Abraham Darby used Coke instead of coal to fire blast furnaces, making the production of iron from pig iron (a weak iron), much more economical. Coke burns significantly hotter than coal which, combined with his new design to concentrate the heat, his factory was significantly more efficient than prior methods. He created the Bristol Brass Company to commercialize his method.
Interestingly, Darby initially struggled due to a relatively low demand for iron. However, Thomas Newcomen’s invention of the Newcomen steam engine vastly increased the demand for iron. Along with Newcomen then Watt’s steam engines later, Darby’s furnace is a significant contributor to the first Industrial Revolution.
Working at his plants was terrible. Child labor was common. Workers were often injured or died from burns. Carbon monoxide poisoning was also a common cause of death. It was filthy, hot, dangerous work; few workers lived to 40.
Darby himself died at 38 with his affairs a mess. Creditors took the business. However, his brother eventually regained control and his sons would go on to take over the business.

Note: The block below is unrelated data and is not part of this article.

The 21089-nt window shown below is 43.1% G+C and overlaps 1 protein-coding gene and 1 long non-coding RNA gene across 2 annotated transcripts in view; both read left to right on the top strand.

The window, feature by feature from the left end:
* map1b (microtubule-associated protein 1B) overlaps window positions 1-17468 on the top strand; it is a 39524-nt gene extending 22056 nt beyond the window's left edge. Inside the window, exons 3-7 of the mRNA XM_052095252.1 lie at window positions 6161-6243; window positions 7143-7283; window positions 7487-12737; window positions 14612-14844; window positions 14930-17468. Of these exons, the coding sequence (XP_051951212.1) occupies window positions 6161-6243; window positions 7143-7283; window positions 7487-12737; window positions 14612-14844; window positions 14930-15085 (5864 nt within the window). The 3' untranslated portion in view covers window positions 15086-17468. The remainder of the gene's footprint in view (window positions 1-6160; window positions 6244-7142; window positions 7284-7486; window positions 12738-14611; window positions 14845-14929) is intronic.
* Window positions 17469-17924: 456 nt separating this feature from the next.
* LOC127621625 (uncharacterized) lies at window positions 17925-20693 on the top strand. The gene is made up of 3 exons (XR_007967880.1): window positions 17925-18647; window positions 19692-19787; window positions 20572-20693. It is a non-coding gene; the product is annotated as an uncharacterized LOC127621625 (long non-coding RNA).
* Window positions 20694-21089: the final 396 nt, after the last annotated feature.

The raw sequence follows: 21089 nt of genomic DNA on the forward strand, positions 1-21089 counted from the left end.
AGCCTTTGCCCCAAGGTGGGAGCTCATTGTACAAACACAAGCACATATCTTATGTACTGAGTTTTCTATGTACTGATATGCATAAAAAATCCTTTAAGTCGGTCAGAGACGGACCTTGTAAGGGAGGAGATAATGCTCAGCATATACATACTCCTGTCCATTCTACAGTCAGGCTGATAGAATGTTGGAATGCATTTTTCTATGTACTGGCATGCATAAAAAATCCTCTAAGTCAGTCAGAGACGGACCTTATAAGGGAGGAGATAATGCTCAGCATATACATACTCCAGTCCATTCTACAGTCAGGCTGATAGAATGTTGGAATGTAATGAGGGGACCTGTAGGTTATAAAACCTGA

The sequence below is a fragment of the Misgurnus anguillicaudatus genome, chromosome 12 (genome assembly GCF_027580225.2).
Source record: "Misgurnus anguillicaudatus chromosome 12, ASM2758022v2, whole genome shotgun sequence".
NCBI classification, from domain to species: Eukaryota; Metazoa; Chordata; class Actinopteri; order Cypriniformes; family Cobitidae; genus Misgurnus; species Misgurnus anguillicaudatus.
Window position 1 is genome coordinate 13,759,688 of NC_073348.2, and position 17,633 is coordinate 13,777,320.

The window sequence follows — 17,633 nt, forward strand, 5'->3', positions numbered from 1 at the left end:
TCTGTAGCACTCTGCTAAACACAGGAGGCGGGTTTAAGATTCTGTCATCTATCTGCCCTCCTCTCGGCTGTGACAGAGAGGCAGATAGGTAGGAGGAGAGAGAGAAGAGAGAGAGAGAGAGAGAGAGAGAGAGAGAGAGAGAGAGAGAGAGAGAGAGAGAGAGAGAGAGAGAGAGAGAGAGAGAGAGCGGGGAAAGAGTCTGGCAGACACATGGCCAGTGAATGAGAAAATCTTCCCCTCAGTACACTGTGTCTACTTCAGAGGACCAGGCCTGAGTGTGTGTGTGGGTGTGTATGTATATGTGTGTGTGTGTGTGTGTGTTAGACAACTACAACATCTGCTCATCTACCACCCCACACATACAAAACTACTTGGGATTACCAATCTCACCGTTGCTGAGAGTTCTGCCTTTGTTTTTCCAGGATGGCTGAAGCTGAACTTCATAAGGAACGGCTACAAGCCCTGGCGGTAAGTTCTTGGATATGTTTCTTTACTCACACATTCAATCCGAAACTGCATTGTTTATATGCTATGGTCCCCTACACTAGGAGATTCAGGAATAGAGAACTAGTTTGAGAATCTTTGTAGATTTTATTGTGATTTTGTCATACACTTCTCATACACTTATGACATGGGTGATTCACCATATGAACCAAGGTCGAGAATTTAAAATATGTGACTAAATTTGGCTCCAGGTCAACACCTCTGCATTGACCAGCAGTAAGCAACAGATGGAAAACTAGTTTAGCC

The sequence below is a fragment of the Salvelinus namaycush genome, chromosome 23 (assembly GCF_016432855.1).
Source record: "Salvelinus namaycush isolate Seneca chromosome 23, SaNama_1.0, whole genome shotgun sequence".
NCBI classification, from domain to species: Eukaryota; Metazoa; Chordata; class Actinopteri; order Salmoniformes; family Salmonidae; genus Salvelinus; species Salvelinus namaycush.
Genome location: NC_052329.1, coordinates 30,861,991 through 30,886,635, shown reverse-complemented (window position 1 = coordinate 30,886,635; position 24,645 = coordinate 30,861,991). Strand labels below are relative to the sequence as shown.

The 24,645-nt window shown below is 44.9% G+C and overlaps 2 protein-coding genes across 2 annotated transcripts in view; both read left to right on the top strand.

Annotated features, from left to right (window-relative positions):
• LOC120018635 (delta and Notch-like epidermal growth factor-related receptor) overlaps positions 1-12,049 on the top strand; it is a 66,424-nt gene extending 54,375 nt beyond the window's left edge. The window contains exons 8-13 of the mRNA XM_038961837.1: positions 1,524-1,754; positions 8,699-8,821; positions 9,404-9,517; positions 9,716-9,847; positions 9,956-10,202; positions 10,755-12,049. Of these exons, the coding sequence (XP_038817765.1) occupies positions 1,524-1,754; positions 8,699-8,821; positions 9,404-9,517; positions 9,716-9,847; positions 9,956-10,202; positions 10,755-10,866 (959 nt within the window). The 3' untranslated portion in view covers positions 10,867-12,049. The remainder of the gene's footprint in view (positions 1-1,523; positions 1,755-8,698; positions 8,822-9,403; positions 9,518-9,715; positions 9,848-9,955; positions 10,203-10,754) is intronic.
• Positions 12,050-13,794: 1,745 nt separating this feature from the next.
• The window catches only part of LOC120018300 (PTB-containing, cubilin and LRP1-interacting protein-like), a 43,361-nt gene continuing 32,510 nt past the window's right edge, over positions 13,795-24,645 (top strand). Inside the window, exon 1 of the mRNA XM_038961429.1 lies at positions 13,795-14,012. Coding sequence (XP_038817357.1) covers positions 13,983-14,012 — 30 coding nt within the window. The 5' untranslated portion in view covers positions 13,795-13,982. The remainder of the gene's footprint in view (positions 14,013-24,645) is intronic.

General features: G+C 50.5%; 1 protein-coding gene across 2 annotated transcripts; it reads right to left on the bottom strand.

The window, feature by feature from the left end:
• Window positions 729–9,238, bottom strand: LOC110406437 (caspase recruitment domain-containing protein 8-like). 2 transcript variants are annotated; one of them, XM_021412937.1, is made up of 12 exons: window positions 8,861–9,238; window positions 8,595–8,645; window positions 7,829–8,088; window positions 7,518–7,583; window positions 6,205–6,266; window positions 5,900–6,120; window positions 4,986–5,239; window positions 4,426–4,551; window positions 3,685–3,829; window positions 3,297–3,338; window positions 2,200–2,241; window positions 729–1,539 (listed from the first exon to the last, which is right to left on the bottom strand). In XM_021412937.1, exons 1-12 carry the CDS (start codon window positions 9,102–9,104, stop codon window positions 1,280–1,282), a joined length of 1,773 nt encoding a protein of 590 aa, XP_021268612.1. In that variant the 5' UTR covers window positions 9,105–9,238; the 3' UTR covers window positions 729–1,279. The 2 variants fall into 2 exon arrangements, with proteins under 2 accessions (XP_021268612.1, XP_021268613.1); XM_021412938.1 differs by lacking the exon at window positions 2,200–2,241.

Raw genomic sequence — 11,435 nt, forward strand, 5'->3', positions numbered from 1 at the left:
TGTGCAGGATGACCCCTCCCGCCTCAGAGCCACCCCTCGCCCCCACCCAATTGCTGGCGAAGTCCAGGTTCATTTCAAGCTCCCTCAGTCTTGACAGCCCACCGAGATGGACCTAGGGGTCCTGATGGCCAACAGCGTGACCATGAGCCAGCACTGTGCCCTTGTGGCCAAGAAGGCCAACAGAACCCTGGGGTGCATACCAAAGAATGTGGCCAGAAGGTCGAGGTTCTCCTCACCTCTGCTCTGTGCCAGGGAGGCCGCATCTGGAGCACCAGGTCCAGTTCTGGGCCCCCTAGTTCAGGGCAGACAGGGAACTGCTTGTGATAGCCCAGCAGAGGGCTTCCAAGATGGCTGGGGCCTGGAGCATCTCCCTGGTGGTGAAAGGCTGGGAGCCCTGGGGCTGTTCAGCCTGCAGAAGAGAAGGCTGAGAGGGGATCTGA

Over time, Henry Cort improved the efficiency of Darby’s process, using rolling and puddling to more efficiently purify the iron. Before Cort, workers would have to hammer the hot metal with a hammer which was both inefficient, dangerous, and hot work. Cort’s method involved rolling the molten metals which was also dangerous but about 15 times faster. Since less time was required, costs were lower and fewer workers were injured.
Finally, in 1828, James Neilson modified the Darby furnace recycling exhaust heat to preheat incoming air. This required substantially less coke, lowering costs.
The lower-cost iron opened creative uses for the metals. Early uses included tableware. Eventually, iron became vital for steam engines. Finally, the iron was being used to construct bridges. Of course, iron remained useful for making weapons just as it had since ancient times.